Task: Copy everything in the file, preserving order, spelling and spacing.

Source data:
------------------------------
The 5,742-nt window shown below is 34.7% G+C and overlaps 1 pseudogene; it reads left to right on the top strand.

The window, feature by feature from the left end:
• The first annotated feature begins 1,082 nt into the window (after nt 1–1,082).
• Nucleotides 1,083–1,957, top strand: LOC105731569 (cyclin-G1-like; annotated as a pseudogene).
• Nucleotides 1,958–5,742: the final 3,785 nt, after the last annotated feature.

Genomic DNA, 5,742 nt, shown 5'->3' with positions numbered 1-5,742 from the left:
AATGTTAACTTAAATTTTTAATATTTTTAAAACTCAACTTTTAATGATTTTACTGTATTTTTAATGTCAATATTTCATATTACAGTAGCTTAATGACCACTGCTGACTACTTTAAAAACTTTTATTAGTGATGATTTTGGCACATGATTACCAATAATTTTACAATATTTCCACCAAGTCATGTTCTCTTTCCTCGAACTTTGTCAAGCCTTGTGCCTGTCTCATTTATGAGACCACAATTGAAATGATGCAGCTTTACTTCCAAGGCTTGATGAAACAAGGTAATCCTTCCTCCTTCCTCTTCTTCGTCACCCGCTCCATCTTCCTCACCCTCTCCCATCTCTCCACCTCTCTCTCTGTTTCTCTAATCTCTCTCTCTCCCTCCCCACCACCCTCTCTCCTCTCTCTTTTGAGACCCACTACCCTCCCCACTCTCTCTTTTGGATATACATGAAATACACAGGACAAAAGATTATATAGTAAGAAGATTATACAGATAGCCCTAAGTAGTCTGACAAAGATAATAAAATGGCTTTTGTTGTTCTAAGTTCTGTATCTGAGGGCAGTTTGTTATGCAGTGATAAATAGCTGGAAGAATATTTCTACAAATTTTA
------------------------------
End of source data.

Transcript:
The 5,742-nt window shown below is 34.7% G+C and overlaps 1 pseudogene; it reads left to right on the top strand.

The window, feature by feature from the left end:
• The first annotated feature begins 1,082 nt into the window (after nt 1–1,082).
• Nucleotides 1,083–1,957, top strand: LOC105731569 (cyclin-G1-like; annotated as a pseudogene).
• Nucleotides 1,958–5,742: the final 3,785 nt, after the last annotated feature.

Genomic DNA, 5,742 nt, shown 5'->3' with positions numbered 1-5,742 from the left:
AATGTTAACTTAAATTTTTAATATTTTTAAAACTCAACTTTTAATGATTTTACTGTATTTTTAATGTCAATATTTCATATTACAGTAGCTTAATGACCACTGCTGACTACTTTAAAAACTTTTATTAGTGATGATTTTGGCACATGATTACCAATAATTTTACAATATTTCCACCAAGTCATGTTCTCTTTCCTCGAACTTTGTCAAGCCTTGTGCCTGTCTCATTTATGAGACCACAATTGAAATGATGCAGCTTTACTTCCAAGGCTTGATGAAACAAGGTAATCCTTCCTCCTTCCTCTTCTTCGTCACCCGCTCCATCTTCCTCACCCTCTCCCATCTCTCCACCTCTCTCTCTGTTTCTCTAATCTCTCTCTCTCCCTCCCCACCACCCTCTCTCCTCTCTCTTTTGAGACCCACTACCCTCCCCACTCTCTCTTTTGGATATACATGAAATACACAGGACAAAAGATTATATAGTAAGAAGATTATACAGATAGCCCTAAGTAGTCTGACAAAGATAATAAAATGGCTTTTGTTGTTCTAAGTTCTGTATCTGAGGGCAGTTTGTTATGCAGTGATAAATAGCTGGAAGAATATTTCTACAAATTTTA